Dinner clean-up, baths and a wrestling match follow. Then I take the three younger boys into their room for story time. They all want “Uncle Wiggily,” then we read the next chapter in Famous Heroes about Lincoln. Brennen reads three stories to us from a Bible Reader, then Logan reads the first story in the book to us again. He almost has it memorized, which makes him feel great to read it. The boys take turns saying prayers, and they want me to say prayers with them too. Then they all want to pick the tape tonight and a squabble breaks out about who gets to pick, which makes me laugh, because they all want “Alice in Wonderland.” I tuck them in with their tape on and visit the older two kids. They are listening to the history tapes again. Aubrey is painting “a girl with a watering can,” and Kamron is building a triple-decker rock monster mansion out of legos. I tell them twenty minutes until lights out. Then I settle down to check emails, put in an order for work and read, while talking to my husband. Logan, our night owl, comes in to tell us that in the Alice story there is broken glass. He comes back to say she keeps growing and shrinking. After the third time, I take my computer and park myself in front of his door, until he stays in bed long enough to fall asleep. All the kids are finally asleep. Time to crochet one line on my current project to put my mind to rest and then prayers with my husband and sleep.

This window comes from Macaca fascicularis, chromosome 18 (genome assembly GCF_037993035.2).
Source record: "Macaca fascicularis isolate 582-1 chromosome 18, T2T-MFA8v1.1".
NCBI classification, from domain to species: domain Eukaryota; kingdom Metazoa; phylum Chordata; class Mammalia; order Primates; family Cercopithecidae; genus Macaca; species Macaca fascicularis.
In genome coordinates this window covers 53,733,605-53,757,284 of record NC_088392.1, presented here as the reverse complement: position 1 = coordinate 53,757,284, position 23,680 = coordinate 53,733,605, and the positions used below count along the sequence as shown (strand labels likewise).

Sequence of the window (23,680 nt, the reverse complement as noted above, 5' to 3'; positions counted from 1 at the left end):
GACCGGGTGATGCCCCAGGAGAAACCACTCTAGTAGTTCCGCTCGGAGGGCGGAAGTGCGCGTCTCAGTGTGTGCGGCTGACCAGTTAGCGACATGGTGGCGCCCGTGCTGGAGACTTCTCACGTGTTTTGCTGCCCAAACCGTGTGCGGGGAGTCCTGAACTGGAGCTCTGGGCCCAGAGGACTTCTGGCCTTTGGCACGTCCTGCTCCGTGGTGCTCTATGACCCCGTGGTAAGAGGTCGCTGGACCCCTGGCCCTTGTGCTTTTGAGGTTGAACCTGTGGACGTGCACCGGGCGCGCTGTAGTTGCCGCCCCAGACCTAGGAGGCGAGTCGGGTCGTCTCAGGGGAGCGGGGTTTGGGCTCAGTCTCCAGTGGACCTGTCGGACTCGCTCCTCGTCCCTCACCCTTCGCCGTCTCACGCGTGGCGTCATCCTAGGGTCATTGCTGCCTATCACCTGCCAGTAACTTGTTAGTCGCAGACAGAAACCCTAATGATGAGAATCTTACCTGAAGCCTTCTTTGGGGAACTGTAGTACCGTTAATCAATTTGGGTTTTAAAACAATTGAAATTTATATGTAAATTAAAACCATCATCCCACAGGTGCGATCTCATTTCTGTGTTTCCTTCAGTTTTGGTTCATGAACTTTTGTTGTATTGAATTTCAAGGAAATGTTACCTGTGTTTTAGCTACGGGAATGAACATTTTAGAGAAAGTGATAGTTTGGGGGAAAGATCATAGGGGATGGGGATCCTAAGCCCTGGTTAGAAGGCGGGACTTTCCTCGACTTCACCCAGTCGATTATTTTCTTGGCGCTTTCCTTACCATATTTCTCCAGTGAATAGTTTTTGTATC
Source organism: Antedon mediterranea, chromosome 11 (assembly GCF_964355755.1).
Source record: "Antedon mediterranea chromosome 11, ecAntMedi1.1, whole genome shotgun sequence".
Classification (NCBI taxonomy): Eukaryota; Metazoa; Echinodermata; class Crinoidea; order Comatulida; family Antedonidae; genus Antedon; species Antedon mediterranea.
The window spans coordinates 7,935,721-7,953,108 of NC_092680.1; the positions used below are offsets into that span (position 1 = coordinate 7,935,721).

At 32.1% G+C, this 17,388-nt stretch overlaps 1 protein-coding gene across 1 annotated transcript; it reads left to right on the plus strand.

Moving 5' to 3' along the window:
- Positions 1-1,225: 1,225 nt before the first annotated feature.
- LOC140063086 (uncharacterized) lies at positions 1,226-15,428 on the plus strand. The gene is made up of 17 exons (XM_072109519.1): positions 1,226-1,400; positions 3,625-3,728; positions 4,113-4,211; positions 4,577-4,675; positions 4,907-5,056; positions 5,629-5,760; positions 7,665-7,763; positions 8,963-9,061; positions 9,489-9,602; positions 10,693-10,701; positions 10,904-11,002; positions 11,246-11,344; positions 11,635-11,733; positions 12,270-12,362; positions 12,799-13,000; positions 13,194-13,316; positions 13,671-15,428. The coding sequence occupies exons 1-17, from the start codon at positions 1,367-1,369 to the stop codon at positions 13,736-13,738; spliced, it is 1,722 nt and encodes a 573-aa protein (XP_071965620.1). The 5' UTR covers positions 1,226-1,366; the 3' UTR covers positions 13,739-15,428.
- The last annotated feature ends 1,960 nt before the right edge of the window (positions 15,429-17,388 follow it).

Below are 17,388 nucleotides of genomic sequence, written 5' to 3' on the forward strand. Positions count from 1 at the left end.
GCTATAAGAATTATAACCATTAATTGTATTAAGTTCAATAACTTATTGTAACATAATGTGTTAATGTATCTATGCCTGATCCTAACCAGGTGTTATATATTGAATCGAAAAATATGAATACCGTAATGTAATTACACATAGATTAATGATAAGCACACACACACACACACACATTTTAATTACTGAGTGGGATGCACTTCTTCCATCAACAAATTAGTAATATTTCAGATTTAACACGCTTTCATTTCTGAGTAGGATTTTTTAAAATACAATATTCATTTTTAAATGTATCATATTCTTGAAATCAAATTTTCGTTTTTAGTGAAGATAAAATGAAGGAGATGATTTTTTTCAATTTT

Sunday, January 17, 2010

Receiving Service, Giving Service

I have had several experiences lately which seem to be teaching me about service. I can not say I have learned all the lessons I am supposed to from them, but as part of my pondering I am writing about them.

A short time prior to Christmas I was at the grocery store with my middle child. A man from East India came up to me as I was looking over the chip aisle and asked me if he could see my shoe. He proceeded to sit on the floor and take my shoe off then take my foot in his hands and massage it. Truth be told I felt rather uncomfortable and tried to stop him. He explained he was graduating from school and had studied the technique he was using. He could tell by my feet they were very sore and this would go a long way to helping them to feel better and for me to get a good nights sleep. Being eight months pregnant and having been on my feet most of the day I could not deny that my feet were indeed very sore, and I let him continue. He worked on one foot and then the other, and then he went back to the first again. For twenty minutes he held my sweaty socked feet in his hand, expertly massaging them in the chip aisle in the grocery store. I asked him if I could do anything for him, and he said no, it was his way of thanking me, and then he went on with his shopping. Why would a stranger perform such a service? He had talents in the area of service he gave, did he simply want to share those talents with those he thought they might help? What did he mean that it was “his way of thanking me”? I’m sure I had never helped him before.